Warren offers a policy agenda for Native Americans

click to enlarge Sen. Elizabeth Warren (D-Mass.), a Democratic presidential hopeful, addresses the crowd during a town hall event in Jefferson, Iowa, on Aug. 8, 2019. Warren on Aug. 16 laid out a collection of policy proposals intended to help Native Americans, pledging to protect tribal lands and to bolster funding for programs that serve Native people. - TOM BRENNER/THE NEW YORK TIMES
Tom Brenner/The New York Times
Sen. Elizabeth Warren (D-Mass.), a Democratic presidential hopeful, addresses the crowd during a town hall event in Jefferson, Iowa, on Aug. 8, 2019. Warren on Aug. 16 laid out a collection of policy proposals intended to help Native Americans, pledging to protect tribal lands and to bolster funding for programs that serve Native people.
By Thomas Kaplan
The New York Times Company


WASHINGTON — Sen. Elizabeth Warren of Massachusetts on Friday laid out a collection of policy proposals intended to help Native Americans, pledging to protect tribal lands and to bolster funding for programs that serve Native people.

In releasing the proposals, Warren is drawing attention to Native American issues after months of largely refraining from doing so in the wake of a controversy over her own heritage. Warren put out the plans ahead of a scheduled appearance Monday at a presidential forum in Sioux City, Iowa, that is dedicated to Native American issues.


Among the proposals, Warren said she would revoke the permits for the Keystone XL pipeline and the Dakota Access Pipeline, two projects that have been opposed by many Native Americans. No energy project affecting tribal lands should go ahead, she said, “without the free, prior and informed consent of the Tribal Nation concerned.”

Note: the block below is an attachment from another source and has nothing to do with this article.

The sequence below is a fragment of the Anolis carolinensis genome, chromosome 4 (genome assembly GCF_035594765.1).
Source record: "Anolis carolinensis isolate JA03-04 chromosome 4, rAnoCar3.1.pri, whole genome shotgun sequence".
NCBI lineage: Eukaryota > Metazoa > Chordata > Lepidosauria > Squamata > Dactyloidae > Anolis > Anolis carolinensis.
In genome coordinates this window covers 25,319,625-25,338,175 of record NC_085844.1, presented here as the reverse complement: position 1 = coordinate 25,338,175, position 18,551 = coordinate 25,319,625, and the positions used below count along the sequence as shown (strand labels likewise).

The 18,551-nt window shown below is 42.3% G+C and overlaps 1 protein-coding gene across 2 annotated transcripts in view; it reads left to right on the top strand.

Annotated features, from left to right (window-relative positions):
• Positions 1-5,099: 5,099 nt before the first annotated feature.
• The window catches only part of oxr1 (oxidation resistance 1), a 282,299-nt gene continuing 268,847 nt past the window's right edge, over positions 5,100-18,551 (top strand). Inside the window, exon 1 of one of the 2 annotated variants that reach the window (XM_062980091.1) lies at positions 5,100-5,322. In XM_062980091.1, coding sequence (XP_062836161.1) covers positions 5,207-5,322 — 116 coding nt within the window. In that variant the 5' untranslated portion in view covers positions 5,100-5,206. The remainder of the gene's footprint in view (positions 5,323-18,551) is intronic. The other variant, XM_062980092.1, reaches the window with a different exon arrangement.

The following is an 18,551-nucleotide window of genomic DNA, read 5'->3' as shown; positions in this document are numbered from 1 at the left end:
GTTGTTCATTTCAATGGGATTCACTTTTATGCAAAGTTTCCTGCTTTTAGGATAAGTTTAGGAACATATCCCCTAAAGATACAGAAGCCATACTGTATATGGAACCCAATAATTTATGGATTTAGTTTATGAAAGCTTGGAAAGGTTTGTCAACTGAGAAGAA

She also called for expanding the ability of tribes to prosecute non-American Indians for crimes committed on tribal land, and she proposed creating a nationwide alert system for missing indigenous women.

Warren has been dogged by questions over her claims of Native American ancestry since she first ran for the Senate in 2012. President Donald Trump has relentlessly mocked her by calling her “Pocahontas,” and the controversy over her ancestry marred the beginning of her presidential campaign.

In October, before she entered the presidential race, she released the results of a DNA test providing evidence that she had a Native American ancestor. But the move drew criticism from some Native Americans; the secretary of state of the Cherokee Nation said Warren was “undermining tribal interests with her continued claims of tribal heritage.” Warren has since apologized for her claims of Native American ancestry.


In recent months, Warren has mostly avoided bringing up Native American issues, despite having pledged to be a vocal ally.

“I still, I am working on being a good partner,” Warren said in an interview with The New York Times last week. “And the best way to be a good partner is to walk the walk.”

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